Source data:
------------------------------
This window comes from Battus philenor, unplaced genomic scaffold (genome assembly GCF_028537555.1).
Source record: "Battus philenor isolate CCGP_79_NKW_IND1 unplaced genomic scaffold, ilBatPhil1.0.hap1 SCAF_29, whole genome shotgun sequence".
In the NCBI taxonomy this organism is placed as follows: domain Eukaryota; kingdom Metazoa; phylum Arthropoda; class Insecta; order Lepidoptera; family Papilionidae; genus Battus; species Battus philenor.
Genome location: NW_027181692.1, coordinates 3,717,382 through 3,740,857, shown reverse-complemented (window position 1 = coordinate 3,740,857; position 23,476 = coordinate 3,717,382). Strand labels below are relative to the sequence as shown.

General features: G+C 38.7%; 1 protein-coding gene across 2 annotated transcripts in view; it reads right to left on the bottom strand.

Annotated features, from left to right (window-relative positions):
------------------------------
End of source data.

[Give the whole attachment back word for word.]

This window comes from Battus philenor, unplaced genomic scaffold (genome assembly GCF_028537555.1).
Source record: "Battus philenor isolate CCGP_79_NKW_IND1 unplaced genomic scaffold, ilBatPhil1.0.hap1 SCAF_29, whole genome shotgun sequence".
In the NCBI taxonomy this organism is placed as follows: domain Eukaryota; kingdom Metazoa; phylum Arthropoda; class Insecta; order Lepidoptera; family Papilionidae; genus Battus; species Battus philenor.
Genome location: NW_027181692.1, coordinates 3,717,382 through 3,740,857, shown reverse-complemented (window position 1 = coordinate 3,740,857; position 23,476 = coordinate 3,717,382). Strand labels below are relative to the sequence as shown.

General features: G+C 38.7%; 1 protein-coding gene across 2 annotated transcripts in view; it reads right to left on the bottom strand.

Annotated features, from left to right (window-relative positions):